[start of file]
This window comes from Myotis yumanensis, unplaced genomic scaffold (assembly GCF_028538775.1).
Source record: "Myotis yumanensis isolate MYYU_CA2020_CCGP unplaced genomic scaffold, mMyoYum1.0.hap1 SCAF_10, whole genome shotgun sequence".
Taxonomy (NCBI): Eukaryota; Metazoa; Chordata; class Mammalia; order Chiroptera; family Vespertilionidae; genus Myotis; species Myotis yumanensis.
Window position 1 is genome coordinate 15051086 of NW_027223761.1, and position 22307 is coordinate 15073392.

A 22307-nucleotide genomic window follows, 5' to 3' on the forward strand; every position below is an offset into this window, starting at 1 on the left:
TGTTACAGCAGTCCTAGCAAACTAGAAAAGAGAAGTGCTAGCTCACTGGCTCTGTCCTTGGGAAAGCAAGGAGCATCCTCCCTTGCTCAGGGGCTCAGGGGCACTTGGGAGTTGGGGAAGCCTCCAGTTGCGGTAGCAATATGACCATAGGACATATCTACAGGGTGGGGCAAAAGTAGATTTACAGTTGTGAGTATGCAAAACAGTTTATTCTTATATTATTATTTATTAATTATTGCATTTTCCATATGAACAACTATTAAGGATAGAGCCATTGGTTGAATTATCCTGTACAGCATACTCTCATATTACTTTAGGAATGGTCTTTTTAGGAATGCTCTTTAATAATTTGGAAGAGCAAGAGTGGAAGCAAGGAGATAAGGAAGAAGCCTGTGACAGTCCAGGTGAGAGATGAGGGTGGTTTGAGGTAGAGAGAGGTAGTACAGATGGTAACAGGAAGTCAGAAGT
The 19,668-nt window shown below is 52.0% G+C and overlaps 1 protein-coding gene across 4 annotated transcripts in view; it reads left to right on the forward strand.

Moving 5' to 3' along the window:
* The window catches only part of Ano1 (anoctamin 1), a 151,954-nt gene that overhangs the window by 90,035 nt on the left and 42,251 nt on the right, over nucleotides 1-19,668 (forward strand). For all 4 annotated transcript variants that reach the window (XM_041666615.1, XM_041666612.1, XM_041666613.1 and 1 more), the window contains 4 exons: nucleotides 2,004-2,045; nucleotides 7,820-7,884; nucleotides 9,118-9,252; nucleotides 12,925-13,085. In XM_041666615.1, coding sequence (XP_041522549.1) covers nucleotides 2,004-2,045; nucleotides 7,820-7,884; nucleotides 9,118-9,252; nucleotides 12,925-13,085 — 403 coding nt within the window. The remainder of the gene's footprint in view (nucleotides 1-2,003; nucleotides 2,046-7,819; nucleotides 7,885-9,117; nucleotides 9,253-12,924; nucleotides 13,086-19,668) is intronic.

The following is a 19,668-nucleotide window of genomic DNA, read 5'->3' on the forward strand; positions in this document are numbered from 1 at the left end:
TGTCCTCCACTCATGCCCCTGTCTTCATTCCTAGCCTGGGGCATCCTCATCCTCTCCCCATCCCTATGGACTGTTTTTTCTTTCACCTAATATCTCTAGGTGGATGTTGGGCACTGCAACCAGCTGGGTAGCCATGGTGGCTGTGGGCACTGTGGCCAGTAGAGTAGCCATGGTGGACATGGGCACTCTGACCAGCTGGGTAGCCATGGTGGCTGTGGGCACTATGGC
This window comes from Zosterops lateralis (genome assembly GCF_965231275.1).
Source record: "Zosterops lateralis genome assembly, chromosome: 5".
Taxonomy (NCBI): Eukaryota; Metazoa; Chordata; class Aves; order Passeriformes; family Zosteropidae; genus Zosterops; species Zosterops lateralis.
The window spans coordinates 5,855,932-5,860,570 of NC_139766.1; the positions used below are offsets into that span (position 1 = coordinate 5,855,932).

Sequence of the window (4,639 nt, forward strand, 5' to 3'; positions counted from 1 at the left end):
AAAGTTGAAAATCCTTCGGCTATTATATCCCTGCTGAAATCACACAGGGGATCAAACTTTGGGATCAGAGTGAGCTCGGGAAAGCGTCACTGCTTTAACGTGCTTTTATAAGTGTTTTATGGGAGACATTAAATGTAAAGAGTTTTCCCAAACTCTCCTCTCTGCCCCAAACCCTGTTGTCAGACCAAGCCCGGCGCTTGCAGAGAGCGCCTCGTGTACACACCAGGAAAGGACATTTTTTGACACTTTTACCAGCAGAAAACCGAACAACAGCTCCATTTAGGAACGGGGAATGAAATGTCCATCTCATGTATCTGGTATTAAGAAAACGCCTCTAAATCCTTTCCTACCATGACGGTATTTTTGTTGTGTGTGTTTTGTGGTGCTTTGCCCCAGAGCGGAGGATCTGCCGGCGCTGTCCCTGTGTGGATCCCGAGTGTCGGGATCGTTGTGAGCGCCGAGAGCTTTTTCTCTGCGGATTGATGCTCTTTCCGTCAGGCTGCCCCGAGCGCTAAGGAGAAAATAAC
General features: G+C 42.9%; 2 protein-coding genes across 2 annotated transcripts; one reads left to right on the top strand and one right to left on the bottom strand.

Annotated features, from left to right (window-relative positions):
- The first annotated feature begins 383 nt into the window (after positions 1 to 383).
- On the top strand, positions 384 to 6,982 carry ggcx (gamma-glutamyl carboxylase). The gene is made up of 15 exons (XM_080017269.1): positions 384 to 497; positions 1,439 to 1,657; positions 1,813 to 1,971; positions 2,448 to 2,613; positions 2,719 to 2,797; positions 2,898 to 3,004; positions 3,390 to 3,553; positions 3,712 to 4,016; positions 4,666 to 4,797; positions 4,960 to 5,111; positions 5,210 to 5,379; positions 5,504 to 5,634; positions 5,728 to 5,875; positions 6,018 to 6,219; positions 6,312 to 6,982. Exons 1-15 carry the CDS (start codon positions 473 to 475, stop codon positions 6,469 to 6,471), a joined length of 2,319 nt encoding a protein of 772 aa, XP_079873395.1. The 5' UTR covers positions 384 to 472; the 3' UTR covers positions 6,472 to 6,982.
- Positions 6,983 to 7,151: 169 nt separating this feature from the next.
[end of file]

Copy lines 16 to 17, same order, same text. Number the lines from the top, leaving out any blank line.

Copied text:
Sequence of the window (4,639 nt, forward strand, 5' to 3'; positions counted from 1 at the left end):
AAAGTTGAAAATCCTTCGGCTATTATATCCCTGCTGAAATCACACAGGGGATCAAACTTTGGGATCAGAGTGAGCTCGGGAAAGCGTCACTGCTTTAACGTGCTTTTATAAGTGTTTTATGGGAGACATTAAATGTAAAGAGTTTTCCCAAACTCTCCTCTCTGCCCCAAACCCTGTTGTCAGACCAAGCCCGGCGCTTGCAGAGAGCGCCTCGTGTACACACCAGGAAAGGACATTTTTTGACACTTTTACCAGCAGAAAACCGAACAACAGCTCCATTTAGGAACGGGGAATGAAATGTCCATCTCATGTATCTGGTATTAAGAAAACGCCTCTAAATCCTTTCCTACCATGACGGTATTTTTGTTGTGTGTGTTTTGTGGTGCTTTGCCCCAGAGCGGAGGATCTGCCGGCGCTGTCCCTGTGTGGATCCCGAGTGTCGGGATCGTTGTGAGCGCCGAGAGCTTTTTCTCTGCGGATTGATGCTCTTTCCGTCAGGCTGCCCCGAGCGCTAAGGAGAAAATAAC